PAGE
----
Adding the inflation rate of 1.6% for the past twelve years to the 1.5% real earnings growth trend suggests the average nominal growth rate of earnings at present should be 3.1% rather than 6.2% or 14%. Earnings growth faster than the 3.1% rate may be counterbalanced by growth slower than 3.1% in the not-too-distant future.

Sometimes, it’s useful to look at data from a very long-term perspective. The next chart looks at the growth rate of the economy and real GAAP earnings over 36-year periods. This is roughly one demographic cycle, or the approximate time between the peak of one baby boom and the next.

During the 36 years ending March 2019, real earnings grew at a 4% pace, well above the 1.5% average. A growth rate at 4% or above happened three times in the past between 1955 and 1975. During those three times, the 36-year rate of GDP growth was also above average, which is not the case today.

The most recent 36-year GDP growth rate at 2.8% is up from 2.6% in 2015, which was the lowest since 1940. The improvement in the last three years came from displacing the 0.2% growth rate for the years 1980-1982 with the 2.2% growth rate from 2016-2018. In coming years, the strong growth during Reagan’s last 6 years will likely be displaced by much weaker growth. I expect the 36-year rate to hit its weakest level since 1939.

As mentioned above, real earnings are currently 2.55 times higher than the smoothed earnings. Earnings have only been this far above smoothed earnings 2% of the time. It was higher a quarter ago. The furthest earnings got above trend was in the profiteering during WWI. The second furthest was in the lead-up to the financial crisis. Following those two extremities, earnings declined about 90%.

It has taken record business debt, record low interest rates, a huge corporate tax cut, massive stock buybacks and perhaps accounting gimmickry to push earnings to the third-most extreme position in US stock market history. Earnings were not pushed by the economy, which has grown at a below-average pace for thirteen straight years. The fourth through sixth most extremely stretched periods were followed by earnings drops ranging from 41% to 67%.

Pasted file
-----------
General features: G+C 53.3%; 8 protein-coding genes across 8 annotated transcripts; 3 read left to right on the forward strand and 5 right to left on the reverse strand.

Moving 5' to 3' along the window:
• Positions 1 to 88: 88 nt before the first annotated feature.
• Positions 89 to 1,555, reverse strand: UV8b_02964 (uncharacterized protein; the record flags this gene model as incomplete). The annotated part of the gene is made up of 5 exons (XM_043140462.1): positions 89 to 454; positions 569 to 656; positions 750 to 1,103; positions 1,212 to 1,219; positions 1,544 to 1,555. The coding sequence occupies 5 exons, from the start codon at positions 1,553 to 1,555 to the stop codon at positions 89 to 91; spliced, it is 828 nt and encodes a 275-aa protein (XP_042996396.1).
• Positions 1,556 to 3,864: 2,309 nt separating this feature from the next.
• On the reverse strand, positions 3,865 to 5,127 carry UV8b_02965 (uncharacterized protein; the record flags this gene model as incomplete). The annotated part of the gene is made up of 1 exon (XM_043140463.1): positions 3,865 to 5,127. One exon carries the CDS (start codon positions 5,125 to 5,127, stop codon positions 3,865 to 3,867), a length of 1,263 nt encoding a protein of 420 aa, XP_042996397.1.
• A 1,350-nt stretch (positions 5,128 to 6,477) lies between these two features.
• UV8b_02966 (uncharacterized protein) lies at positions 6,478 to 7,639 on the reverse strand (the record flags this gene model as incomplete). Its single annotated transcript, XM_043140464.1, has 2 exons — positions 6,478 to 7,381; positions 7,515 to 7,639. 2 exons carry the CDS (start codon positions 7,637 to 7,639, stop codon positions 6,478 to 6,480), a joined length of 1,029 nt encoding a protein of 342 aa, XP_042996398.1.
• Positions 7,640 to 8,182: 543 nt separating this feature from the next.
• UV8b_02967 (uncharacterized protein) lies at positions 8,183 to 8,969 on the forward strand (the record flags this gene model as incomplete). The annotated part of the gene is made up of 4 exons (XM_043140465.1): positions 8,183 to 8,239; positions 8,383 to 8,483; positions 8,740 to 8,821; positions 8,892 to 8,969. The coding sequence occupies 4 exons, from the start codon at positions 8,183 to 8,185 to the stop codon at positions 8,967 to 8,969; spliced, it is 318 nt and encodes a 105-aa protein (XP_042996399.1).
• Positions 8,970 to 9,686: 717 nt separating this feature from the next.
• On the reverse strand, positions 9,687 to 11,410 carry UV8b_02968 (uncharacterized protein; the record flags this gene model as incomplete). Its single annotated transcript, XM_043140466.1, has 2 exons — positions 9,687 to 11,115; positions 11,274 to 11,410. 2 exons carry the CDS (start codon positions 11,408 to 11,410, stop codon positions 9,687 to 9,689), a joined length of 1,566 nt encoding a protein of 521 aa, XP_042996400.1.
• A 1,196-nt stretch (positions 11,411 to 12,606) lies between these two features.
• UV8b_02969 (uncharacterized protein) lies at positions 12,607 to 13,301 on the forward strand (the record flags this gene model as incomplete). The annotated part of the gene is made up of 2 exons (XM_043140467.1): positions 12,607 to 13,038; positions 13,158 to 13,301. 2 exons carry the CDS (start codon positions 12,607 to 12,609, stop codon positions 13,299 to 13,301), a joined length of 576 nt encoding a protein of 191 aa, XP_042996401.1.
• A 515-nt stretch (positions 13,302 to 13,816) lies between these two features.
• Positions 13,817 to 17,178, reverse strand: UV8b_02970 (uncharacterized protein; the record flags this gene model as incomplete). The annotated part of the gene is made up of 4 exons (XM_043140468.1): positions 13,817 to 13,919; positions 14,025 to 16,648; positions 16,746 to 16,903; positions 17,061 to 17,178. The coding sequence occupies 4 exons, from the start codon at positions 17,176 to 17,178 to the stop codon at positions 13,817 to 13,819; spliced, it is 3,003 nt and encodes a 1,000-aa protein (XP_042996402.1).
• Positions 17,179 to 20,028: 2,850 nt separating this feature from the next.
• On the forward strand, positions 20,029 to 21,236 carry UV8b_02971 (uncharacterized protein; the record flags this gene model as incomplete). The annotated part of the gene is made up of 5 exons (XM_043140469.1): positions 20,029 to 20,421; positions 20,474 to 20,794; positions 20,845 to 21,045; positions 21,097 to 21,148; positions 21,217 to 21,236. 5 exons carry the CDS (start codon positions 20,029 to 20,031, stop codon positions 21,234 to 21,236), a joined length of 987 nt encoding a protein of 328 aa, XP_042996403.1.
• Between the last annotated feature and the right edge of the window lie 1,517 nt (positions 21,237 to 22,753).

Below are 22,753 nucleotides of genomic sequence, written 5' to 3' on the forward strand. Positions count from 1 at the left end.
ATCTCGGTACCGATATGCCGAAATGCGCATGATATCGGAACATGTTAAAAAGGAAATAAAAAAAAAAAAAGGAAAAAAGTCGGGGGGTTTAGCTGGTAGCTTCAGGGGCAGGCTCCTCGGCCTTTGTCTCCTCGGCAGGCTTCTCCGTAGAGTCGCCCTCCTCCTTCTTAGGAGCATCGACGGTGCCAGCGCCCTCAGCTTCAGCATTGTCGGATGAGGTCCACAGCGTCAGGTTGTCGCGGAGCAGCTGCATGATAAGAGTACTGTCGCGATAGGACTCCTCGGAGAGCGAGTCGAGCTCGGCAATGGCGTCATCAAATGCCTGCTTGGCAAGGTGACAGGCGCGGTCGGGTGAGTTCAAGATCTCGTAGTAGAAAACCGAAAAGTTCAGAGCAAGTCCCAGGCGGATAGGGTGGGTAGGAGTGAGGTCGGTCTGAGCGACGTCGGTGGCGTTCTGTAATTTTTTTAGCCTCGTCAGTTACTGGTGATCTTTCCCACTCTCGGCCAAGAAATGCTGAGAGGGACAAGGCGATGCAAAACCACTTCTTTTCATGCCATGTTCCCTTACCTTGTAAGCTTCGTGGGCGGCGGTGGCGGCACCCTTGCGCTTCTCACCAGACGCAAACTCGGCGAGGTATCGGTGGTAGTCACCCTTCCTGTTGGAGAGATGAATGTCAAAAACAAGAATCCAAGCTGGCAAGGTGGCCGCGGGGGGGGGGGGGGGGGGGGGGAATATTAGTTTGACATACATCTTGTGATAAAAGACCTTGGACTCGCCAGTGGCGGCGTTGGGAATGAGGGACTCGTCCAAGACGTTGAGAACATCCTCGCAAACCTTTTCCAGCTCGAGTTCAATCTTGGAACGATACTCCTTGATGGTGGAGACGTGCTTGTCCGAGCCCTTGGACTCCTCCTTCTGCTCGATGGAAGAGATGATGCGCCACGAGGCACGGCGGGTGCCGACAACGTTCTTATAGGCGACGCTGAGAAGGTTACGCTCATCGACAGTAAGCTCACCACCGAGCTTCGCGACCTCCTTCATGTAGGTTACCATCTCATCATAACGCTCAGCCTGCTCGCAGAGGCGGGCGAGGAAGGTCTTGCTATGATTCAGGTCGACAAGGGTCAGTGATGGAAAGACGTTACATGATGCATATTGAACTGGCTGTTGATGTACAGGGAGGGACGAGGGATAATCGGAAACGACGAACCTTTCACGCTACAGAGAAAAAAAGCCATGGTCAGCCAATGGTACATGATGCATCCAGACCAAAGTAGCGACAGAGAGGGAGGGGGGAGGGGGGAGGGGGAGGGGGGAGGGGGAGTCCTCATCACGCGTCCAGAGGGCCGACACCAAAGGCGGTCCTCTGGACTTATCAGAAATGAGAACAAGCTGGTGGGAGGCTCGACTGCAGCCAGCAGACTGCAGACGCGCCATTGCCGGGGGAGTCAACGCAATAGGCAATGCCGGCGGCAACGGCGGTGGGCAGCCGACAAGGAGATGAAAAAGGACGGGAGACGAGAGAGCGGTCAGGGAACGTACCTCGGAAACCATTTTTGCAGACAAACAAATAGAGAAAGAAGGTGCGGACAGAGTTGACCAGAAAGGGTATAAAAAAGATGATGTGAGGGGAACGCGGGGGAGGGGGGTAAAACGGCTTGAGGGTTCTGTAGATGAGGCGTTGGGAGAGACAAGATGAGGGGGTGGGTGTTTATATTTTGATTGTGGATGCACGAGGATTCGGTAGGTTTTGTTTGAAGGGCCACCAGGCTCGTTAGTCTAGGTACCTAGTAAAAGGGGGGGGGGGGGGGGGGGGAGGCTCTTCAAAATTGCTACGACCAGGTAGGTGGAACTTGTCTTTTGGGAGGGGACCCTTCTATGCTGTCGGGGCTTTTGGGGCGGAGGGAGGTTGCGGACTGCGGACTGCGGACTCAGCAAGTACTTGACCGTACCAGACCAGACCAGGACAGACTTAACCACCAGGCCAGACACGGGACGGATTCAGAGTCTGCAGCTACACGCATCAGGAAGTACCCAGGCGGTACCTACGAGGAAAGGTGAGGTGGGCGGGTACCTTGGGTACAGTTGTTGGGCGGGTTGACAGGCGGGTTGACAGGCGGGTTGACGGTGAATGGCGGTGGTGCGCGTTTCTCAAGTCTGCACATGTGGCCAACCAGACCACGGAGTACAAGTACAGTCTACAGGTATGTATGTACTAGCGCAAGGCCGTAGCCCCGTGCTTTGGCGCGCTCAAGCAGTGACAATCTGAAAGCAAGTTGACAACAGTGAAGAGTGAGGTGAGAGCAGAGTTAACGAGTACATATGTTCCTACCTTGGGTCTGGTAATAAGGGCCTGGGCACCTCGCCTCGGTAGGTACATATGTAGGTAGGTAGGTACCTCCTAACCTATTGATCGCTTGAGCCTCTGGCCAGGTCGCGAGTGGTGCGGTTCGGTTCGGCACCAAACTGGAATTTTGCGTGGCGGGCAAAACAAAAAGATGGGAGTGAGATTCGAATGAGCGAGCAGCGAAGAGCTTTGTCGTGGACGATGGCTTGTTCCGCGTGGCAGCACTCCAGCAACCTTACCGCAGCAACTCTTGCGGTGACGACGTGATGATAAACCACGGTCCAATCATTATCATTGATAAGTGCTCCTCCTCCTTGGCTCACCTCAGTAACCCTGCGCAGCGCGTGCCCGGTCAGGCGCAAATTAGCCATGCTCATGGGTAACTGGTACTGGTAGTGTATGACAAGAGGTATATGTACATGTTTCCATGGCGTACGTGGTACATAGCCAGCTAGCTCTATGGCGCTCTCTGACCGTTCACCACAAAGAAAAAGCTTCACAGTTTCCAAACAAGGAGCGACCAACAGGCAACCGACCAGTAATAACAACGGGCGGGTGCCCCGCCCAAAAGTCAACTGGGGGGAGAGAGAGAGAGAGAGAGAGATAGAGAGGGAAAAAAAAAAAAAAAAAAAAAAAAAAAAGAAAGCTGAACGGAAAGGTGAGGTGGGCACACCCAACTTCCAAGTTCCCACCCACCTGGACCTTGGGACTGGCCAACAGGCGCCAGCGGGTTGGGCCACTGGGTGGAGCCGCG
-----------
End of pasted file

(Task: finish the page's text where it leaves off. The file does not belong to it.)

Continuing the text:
Unwinding from this extreme may have already started. With about 20% of companies reporting Q1 2019 earnings, it appears real earnings for the 12 months ending March 1919 will be lower than those for the 12 months ending December 2018. Nominal earnings are on track to be slightly higher.

Even if the unwind has started, it does not mean the stock market (SPY) cannot make new highs. While I think there is a strong chance of recession in 2020, at this point I’m only forecasting weaker growth. My model suggests growth continues through 2019. While Q1 GDP is generally expected to be below 2% and my model suggests below 1%, the current quarter appears to be headed for growth above 3%.

Strong economic growth in the current quarter should mean reporting strong earnings starting in July. New stock market highs are possible, if not likely, for another five months, but unwinding the stretched earnings probably means an unfavorable risk-reward ratio after that, and conceivably a crash.

Disclosure: I/we have no positions in any stocks mentioned, and no plans to initiate any positions within the next 72 hours. I wrote this article myself, and it expresses my own opinions. I am not receiving compensation for it (other than from Seeking Alpha). I have no business relationship with any company whose stock is mentioned in this article.

Additional disclosure: There is no guarantee analysis of historical data their trends and correlations enable accurate forecasts. The data presented is from sources believed to be reliable, but its accuracy cannot be guaranteed. Past performance does not indicate future results. This is not a recommendation to buy or sell specific securities. This is not an offer to manage money.